An aside: Liebovitz has been in financial hotwater lately, which has a bunch of busybodies chickenheads in the art world jibber-jabbering away like she’s MC Hammer or something. The cause of her problems? The death of her longtime partner, the incomparable Susan Sontag, and the homophobic United States government that royally fucked her with estate taxes. There’s a great Salon article about it here. Please, for the love of God, let’s repeal DOMA.


Anyway, carrying on.


Inez van Lamsweerde on the cover of the Gentlewoman


Inez van Lamsweerde is one half of a team that includes Vinoodh Matadin. I know van Lamsweerde because Michael is a huge fan of the Gentlewoman, and I look at Ms. van Lamsweerde’s awesome, bearded face on my coffee table on a daily basis. They also walk the line between fine art and fashion really beautifully, with an emphasis on quirkiness that doesn’t undermine a serious inquiry into gender:


Inez van Lamsweerde and Vinoodh Matadin




Sofia Coppola by Inez van Lamsweerde and Vinoodh Matadin


Though I am the only person I know who routinely uses a screening of Lost in Translation as an opportunity for naptime, I get that it’s brilliant and I do always enjoy the first thirty minutes. Anyway, what a portrait of Sofia Coppola! There are echoes of her father here as well as some allusions to gender politics, but ultimately, she’s a woman who looks 100% comfortable smoking a cigar in a tailored suit and that says more than anything else going on here.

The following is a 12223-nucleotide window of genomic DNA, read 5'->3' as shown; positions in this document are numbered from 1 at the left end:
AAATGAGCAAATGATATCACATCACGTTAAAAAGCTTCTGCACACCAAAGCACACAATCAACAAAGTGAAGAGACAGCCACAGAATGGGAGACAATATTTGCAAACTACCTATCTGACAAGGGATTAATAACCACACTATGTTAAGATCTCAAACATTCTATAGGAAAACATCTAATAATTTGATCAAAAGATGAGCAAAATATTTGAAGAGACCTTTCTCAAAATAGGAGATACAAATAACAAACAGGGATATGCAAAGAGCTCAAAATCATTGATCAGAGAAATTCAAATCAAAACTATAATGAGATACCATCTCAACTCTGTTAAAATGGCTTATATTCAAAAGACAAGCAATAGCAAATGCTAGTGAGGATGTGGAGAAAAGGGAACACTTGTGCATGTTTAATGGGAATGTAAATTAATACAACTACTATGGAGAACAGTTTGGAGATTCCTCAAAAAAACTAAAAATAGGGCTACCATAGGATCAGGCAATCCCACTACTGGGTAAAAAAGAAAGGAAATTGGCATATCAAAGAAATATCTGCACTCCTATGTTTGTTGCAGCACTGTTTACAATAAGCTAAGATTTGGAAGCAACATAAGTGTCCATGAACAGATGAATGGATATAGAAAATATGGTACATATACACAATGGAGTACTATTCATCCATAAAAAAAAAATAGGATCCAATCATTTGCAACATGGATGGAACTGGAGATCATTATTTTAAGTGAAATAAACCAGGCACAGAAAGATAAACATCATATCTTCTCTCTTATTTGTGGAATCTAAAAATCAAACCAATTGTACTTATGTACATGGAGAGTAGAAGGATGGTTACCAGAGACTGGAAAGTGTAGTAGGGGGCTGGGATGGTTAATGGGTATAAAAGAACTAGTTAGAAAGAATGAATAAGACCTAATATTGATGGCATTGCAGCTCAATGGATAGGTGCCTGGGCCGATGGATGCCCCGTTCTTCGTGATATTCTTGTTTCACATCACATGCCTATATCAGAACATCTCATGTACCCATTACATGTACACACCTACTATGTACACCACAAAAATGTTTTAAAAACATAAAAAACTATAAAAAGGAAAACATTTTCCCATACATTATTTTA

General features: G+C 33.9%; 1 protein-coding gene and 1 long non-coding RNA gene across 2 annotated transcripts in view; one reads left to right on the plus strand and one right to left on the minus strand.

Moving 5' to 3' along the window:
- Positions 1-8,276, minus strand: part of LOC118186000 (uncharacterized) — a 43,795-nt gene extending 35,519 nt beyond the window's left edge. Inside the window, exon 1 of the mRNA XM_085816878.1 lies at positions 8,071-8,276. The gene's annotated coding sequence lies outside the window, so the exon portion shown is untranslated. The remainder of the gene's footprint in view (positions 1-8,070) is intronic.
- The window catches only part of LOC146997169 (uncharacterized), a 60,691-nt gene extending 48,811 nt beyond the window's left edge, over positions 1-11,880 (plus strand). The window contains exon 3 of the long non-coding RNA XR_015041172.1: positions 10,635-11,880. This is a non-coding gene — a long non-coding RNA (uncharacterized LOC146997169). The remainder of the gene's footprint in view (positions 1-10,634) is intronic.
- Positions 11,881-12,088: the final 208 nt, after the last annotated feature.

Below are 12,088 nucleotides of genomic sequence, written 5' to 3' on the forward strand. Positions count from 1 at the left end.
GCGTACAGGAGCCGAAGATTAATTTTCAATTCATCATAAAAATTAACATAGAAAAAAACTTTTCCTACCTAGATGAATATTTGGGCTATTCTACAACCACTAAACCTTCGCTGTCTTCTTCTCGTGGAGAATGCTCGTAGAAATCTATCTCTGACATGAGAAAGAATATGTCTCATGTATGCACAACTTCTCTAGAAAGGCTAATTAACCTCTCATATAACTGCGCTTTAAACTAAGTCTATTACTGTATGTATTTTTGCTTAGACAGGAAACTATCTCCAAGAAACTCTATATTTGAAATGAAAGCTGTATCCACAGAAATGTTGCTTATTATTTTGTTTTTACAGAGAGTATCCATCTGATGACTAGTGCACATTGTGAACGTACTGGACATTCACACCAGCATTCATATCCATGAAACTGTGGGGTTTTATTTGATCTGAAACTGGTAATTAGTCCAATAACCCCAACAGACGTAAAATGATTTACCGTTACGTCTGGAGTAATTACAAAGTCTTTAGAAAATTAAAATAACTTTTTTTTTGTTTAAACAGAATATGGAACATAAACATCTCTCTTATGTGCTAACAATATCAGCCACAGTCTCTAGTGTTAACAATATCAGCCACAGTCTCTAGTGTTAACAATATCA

Devon Aoki in Alexander McQueen by Nick Knight


Nick Knight is out of this world. He has obviously worked with Bjork, and he even directed this awesome video. He also directed Lady Gaga’s newest, the gay pride one. I don’t care what anyone says, I love that bitch. Did you see the unicorn?! Anyway Nick Knight loves odd ducks! I bet he’s an odd duck, and I like that.


Nick Knight




Matthew Brooks


Speaking of surreal and gorgeous and sometimes gritty, Matthew Brooks‘ work is striking. I love the piece above. It makes me want to jump out a window in a flowing white cape. In a good way.


Scott Schuman AKA The Sartorialist


Finally, a total change of pace: Scott Schuman of The Sartorialist. Schuman, a former fashion world marketing/sales star, closed his showroom and focused on photography after 9/11. His photographs are simple, unadorned portraits of stylish people doing their thing. On the other side of the scale of the Liebovitzs and Kleins and Knights of the world, his graceful simplicity is equally important. To see that the beauty and glamor can be there in all incarnations–stripped down and shellacked, dark and grounded, sunlit and spindly–is what makes witnessing the creative crossroads of fashion, portraiture and photography exciting. And it’s definitely, at the end of the day, what makes it art.


Special thanks to Kareem Worrell for consulting with me about the subject at hand.


About Thomas Page McBee

Gentleman first, always. James Dean is my patron saint, poet is my gender. More about me here:

One comment

  1. this is totally random, but I definitely also sleep during Lost In Translation. in fact, the only time I watch the film is when I desperately need to fall asleep.

    thank you for this post & blog ! it certainly improved my day.